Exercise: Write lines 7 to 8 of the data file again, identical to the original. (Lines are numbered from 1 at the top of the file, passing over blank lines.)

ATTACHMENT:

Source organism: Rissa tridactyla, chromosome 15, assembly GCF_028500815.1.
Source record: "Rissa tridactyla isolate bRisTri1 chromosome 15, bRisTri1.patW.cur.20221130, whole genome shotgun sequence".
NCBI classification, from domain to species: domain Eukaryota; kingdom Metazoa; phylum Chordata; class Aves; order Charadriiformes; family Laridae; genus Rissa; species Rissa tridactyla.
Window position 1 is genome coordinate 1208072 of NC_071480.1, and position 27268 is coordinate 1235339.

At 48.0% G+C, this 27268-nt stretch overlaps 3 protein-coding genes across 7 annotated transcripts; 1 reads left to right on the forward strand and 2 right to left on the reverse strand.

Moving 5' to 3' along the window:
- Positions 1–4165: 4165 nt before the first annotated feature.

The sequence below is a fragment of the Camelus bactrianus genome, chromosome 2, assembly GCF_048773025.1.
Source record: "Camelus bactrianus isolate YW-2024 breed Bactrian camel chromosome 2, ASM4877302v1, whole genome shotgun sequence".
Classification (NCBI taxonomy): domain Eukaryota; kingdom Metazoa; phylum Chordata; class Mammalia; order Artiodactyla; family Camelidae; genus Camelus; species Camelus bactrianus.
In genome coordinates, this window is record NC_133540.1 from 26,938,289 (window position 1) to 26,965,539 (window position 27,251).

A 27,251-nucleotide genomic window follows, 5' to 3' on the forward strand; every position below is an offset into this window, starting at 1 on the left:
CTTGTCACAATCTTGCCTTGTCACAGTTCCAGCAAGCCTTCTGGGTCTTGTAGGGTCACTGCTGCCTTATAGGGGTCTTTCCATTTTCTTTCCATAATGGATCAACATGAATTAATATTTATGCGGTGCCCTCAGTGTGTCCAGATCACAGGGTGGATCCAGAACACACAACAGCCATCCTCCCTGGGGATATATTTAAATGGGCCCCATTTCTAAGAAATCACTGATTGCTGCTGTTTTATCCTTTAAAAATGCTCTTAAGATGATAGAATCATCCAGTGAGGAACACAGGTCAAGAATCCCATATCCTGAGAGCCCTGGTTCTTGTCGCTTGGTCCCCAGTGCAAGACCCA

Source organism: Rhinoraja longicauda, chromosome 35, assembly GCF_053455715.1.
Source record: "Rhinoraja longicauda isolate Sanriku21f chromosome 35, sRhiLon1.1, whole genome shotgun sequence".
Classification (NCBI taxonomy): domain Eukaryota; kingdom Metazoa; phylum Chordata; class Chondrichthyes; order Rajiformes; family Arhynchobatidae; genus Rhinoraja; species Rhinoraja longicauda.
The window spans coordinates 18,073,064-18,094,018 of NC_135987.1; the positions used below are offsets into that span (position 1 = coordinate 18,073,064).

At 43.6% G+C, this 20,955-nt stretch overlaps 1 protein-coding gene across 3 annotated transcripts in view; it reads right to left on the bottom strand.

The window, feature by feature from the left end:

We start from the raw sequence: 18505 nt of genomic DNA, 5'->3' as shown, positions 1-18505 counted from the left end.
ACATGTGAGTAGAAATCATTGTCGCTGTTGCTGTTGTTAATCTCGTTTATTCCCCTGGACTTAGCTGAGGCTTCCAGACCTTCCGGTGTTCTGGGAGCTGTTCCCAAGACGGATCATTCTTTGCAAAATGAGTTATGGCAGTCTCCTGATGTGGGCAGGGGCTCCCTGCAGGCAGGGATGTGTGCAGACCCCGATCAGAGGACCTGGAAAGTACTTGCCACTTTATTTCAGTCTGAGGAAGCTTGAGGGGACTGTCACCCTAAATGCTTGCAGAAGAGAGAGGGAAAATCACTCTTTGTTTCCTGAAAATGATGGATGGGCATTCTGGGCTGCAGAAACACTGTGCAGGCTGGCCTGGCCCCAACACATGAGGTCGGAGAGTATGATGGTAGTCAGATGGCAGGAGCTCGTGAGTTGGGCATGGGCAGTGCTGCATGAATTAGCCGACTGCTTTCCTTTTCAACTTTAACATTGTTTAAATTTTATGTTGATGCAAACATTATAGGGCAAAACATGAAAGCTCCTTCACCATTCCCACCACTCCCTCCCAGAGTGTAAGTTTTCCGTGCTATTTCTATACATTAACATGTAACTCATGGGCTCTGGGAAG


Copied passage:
- Positions 1–4165: 4165 nt before the first annotated feature.

The sequence below is a fragment of the Camelus bactrianus genome, chromosome 2, assembly GCF_048773025.1.